4 years ago

Behavioral Responses of Pest Mole Crickets, Neoscapteriscus SPP. (Orthoptera: Gryllotalpidae), to Selected Insecticides

Michael E. Scharf, Eileen A. Buss, Olga S. Kostromytska
BACKGROUND Mole crickets (Neoscapteriscus spp.) consume turfgrasses and pasture grasses and uproot plants by their tunneling, which decreases turf aesthetics and decreases forage quantity and quality. Insecticides are frequently used to prevent damage. In typical field trials, damage symptoms, not percent of mortality or achieved level of control, are used to assess treatment efficacy. Here however, we evaluated the direct effect of key insecticides on Neoscapteriscus mole cricket behavior. RESULTS Mole crickets, Neoscapteriscus spp. were able to detect and avoid areas treated with fipronil (FP) and imidacloprid (FP). They tunneled less in sand treated with fipronil; and avoided sand treated with fipronil and imidacloprid if given a choice. Mole crickets escaped areas treated with acephate, bifenthrin and fipronil. Bifenthrin and acephate caused increased tunneling during the first 90 min of observation. Fipronil and imidacloprid significantly reduced overall tunneling on treated areas. CONCLUSIONS Tested insecticides elicited two types of behavioral changes in Neoscapteriscus mole crickets: increased locomotory activity and tunneling (acephate [organophosphate] and bifenthrin [pyrethroid]) and reduced spatial movement (fipronil [phenylpyrazole] and imidacloprid [neonicotinoid]). These behavioral responses resulted mainly from contact chemoreception and inherent neurotoxicity of the chemicals on Neoscapteriscus mole crickets.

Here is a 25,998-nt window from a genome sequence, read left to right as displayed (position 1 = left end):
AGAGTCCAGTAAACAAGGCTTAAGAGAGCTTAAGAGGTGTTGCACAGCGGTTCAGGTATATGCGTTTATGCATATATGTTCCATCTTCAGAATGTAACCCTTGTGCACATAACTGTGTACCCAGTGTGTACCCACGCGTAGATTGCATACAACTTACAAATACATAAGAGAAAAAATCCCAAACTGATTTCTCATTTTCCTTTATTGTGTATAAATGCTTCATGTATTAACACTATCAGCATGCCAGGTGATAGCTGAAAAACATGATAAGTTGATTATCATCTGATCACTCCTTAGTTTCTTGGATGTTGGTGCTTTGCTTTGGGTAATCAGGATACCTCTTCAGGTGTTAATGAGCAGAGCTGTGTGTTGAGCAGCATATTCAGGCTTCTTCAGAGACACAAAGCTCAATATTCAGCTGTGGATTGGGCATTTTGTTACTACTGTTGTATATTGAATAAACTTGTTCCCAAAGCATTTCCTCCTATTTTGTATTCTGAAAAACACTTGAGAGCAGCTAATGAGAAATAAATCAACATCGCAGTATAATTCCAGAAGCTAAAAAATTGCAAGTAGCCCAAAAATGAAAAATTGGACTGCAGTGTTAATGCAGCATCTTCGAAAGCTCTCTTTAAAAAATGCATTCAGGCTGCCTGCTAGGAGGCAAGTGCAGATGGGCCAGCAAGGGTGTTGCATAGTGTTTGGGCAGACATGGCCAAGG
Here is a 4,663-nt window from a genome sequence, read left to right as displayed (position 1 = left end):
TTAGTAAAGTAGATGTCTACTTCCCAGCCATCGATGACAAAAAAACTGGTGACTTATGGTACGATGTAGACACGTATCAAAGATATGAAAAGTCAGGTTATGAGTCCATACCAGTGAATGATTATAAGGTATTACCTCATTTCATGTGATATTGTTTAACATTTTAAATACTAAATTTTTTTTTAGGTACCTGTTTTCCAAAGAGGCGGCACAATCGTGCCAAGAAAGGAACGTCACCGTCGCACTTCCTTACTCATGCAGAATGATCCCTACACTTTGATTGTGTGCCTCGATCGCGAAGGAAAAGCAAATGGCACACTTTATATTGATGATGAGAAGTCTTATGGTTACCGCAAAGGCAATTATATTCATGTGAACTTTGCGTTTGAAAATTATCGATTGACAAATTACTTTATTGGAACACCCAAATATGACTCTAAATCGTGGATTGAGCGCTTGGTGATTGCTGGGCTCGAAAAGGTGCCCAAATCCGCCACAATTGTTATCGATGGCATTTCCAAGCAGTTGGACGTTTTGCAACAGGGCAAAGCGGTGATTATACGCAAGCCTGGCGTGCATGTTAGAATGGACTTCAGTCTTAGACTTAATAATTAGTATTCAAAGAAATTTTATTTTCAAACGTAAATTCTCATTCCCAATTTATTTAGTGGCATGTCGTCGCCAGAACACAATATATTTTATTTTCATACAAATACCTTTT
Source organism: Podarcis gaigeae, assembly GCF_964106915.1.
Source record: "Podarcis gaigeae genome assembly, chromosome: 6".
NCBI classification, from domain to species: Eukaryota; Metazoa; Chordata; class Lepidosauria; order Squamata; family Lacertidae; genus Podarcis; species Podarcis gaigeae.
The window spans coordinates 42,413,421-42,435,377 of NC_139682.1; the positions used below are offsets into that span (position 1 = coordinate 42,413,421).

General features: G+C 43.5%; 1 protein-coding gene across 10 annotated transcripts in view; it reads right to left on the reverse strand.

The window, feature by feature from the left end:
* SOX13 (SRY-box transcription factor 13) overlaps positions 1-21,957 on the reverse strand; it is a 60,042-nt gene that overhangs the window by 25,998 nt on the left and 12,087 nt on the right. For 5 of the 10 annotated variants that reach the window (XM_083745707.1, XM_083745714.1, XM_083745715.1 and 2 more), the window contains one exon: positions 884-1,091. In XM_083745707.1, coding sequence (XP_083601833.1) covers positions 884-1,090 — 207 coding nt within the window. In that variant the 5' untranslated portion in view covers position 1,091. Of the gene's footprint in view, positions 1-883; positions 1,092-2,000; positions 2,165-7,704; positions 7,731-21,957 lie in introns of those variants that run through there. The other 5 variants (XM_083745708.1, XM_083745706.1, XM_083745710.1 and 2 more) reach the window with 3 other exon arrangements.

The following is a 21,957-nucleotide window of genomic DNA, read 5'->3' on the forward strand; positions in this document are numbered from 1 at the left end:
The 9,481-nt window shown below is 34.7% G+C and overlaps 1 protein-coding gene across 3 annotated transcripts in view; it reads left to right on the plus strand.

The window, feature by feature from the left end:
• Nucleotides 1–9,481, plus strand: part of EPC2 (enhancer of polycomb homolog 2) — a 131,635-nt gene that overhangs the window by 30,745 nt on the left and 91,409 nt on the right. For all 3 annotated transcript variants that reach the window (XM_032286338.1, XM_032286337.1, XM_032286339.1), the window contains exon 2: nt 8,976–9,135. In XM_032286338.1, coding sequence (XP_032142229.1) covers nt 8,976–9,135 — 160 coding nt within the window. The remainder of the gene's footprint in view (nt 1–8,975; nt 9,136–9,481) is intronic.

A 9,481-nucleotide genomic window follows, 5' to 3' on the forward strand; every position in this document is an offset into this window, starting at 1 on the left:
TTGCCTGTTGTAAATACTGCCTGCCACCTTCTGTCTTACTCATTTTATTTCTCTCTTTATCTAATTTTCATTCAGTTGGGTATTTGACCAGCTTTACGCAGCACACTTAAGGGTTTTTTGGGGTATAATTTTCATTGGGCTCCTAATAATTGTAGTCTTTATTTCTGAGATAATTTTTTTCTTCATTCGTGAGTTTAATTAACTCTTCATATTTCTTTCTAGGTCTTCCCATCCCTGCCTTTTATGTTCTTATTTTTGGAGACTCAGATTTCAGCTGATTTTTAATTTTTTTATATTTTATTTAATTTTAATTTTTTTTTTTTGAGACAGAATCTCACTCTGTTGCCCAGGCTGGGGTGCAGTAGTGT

Publisher URL: http://onlinelibrary.wiley.com/resolve/doi

DOI: 10.1002/ps.4732

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